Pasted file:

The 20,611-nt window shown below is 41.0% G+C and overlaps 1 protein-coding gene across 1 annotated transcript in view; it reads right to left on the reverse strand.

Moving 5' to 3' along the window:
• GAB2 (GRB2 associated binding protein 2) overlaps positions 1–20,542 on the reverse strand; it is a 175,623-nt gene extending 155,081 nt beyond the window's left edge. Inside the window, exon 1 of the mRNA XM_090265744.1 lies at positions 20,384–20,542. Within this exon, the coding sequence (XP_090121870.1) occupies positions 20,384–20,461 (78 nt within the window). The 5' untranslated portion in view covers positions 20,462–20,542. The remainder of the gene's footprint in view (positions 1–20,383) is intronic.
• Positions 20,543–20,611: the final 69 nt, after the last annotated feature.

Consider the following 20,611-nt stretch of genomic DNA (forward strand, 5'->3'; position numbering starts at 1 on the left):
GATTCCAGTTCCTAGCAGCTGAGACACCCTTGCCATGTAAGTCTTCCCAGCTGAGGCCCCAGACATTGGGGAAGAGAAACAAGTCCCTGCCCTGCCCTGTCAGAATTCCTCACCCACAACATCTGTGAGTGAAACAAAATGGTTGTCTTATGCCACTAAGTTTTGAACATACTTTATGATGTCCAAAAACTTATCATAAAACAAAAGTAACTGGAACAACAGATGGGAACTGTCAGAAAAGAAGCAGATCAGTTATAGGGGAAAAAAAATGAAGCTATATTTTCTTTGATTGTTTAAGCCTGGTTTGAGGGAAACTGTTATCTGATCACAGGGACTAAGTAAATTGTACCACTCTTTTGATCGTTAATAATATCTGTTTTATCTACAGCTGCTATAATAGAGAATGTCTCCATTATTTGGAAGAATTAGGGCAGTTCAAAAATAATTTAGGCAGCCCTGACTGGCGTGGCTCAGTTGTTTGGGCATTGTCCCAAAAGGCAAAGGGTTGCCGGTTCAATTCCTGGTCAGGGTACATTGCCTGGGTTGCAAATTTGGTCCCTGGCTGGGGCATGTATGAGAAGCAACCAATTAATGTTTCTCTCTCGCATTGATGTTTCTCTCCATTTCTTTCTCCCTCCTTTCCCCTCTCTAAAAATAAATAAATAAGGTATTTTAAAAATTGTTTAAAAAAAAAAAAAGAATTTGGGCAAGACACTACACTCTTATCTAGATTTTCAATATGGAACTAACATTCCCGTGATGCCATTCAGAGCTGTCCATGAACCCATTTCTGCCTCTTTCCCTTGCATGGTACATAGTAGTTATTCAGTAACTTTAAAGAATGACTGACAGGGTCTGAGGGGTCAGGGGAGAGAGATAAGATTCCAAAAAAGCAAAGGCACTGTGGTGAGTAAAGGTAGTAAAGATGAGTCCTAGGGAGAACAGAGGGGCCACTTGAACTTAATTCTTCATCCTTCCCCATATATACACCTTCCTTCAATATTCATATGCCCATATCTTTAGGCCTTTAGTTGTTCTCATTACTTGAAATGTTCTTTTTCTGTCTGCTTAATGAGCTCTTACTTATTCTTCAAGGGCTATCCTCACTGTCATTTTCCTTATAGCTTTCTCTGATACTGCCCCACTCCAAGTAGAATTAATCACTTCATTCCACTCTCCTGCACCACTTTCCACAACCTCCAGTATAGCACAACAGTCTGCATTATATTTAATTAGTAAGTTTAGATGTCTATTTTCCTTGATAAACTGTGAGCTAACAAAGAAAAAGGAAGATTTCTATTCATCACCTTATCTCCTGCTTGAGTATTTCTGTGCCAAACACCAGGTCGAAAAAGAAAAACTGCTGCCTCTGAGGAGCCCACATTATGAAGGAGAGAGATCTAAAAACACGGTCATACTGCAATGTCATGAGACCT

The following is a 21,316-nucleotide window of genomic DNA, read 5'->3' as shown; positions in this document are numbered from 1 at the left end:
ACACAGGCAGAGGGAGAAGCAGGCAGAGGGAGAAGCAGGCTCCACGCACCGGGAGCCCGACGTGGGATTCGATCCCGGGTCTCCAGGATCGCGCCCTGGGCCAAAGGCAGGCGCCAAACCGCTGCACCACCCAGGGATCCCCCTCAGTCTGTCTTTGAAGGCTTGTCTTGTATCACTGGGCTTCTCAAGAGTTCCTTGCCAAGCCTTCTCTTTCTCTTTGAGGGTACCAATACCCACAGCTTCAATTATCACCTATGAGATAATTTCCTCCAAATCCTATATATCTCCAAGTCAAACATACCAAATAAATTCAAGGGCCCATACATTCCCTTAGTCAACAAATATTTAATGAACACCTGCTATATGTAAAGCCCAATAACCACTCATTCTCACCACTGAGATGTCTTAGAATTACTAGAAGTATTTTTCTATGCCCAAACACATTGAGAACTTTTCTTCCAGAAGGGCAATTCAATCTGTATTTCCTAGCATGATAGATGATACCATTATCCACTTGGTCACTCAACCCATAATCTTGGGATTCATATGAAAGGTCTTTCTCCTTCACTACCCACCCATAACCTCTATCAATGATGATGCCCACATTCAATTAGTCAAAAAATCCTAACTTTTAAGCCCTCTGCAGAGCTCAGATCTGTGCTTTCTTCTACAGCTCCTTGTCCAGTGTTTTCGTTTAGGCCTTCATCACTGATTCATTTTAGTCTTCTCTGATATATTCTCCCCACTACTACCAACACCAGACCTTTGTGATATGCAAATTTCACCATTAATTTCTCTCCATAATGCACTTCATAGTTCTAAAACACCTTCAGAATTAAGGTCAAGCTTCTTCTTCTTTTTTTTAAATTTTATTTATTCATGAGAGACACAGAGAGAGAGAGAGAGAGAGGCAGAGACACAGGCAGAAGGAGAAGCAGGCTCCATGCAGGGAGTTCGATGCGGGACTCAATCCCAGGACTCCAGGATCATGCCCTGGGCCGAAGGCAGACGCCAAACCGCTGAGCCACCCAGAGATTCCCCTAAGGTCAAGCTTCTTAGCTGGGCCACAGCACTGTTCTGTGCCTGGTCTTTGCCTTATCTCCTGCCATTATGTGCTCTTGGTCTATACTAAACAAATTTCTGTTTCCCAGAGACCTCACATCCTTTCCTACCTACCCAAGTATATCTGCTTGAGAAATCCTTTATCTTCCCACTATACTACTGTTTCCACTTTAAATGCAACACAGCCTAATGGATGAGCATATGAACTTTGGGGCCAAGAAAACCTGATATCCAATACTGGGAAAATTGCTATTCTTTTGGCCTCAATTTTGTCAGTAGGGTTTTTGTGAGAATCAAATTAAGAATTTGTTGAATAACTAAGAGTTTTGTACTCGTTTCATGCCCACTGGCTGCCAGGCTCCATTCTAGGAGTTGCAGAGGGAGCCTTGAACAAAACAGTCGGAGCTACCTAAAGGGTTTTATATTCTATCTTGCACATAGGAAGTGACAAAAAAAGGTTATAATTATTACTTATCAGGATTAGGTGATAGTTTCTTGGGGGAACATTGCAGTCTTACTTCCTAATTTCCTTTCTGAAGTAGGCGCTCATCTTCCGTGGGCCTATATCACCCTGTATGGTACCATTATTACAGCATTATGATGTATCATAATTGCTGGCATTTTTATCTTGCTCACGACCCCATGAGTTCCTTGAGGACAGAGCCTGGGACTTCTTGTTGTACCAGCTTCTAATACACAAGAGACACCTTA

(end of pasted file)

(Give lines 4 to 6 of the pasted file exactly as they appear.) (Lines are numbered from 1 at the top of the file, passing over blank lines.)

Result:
• Positions 20,543–20,611: the final 69 nt, after the last annotated feature.

Consider the following 20,611-nt stretch of genomic DNA (forward strand, 5'->3'; position numbering starts at 1 on the left):
GATTCCAGTTCCTAGCAGCTGAGACACCCTTGCCATGTAAGTCTTCCCAGCTGAGGCCCCAGACATTGGGGAAGAGAAACAAGTCCCTGCCCTGCCCTGTCAGAATTCCTCACCCACAACATCTGTGAGTGAAACAAAATGGTTGTCTTATGCCACTAAGTTTTGAACATACTTTATGATGTCCAAAAACTTATCATAAAACAAAAGTAACTGGAACAACAGATGGGAACTGTCAGAAAAGAAGCAGATCAGTTATAGGGGAAAAAAAATGAAGCTATATTTTCTTTGATTGTTTAAGCCTGGTTTGAGGGAAACTGTTATCTGATCACAGGGACTAAGTAAATTGTACCACTCTTTTGATCGTTAATAATATCTGTTTTATCTACAGCTGCTATAATAGAGAATGTCTCCATTATTTGGAAGAATTAGGGCAGTTCAAAAATAATTTAGGCAGCCCTGACTGGCGTGGCTCAGTTGTTTGGGCATTGTCCCAAAAGGCAAAGGGTTGCCGGTTCAATTCCTGGTCAGGGTACATTGCCTGGGTTGCAAATTTGGTCCCTGGCTGGGGCATGTATGAGAAGCAACCAATTAATGTTTCTCTCTCGCATTGATGTTTCTCTCCATTTCTTTCTCCCTCCTTTCCCCTCTCTAAAAATAAATAAATAAGGTATTTTAAAAATTGTTTAAAAAAAAAAAAAGAATTTGGGCAAGACACTACACTCTTATCTAGATTTTCAATATGGAACTAACATTCCCGTGATGCCATTCAGAGCTGTCCATGAACCCATTTCTGCCTCTTTCCCTTGCATGGTACATAGTAGTTATTCAGTAACTTTAAAGAATGACTGACAGGGTCTGAGGGGTCAGGGGAGAGAGATAAGATTCCAAAAAAGCAAAGGCACTGTGGTGAGTAAAGGTAGTAAAGATGAGTCCTAGGGAGAACAGAGGGGCCACTTGAACTTAATTCTTCATCCTTCCCCATATATACACCTTCCTTCAATATTCATATGCCCATATCTTTAGGCCTTTAGTTGTTCTCATTACTTGAAATGTTCTTTTTCTGTCTGCTTAATGAGCTCTTACTTATTCTTCAAGGGCTATCCTCACTGTCATTTTCCTTATAGCTTTCTCTGATACTGCCCCACTCCAAGTAGAATTAATCACTTCATTCCACTCTCCTGCACCACTTTCCACAACCTCCAGTATAGCACAACAGTCTGCATTATATTTAATTAGTAAGTTTAGATGTCTATTTTCCTTGATAAACTGTGAGCTAACAAAGAAAAAGGAAGATTTCTATTCATCACCTTATCTCCTGCTTGAGTATTTCTGTGCCAAACACCAGGTCGAAAAAGAAAAACTGCTGCCTCTGAGGAGCCCACATTATGAAGGAGAGAGATCTAAAAACACGGTCATACTGCAATGTCATGAGACCT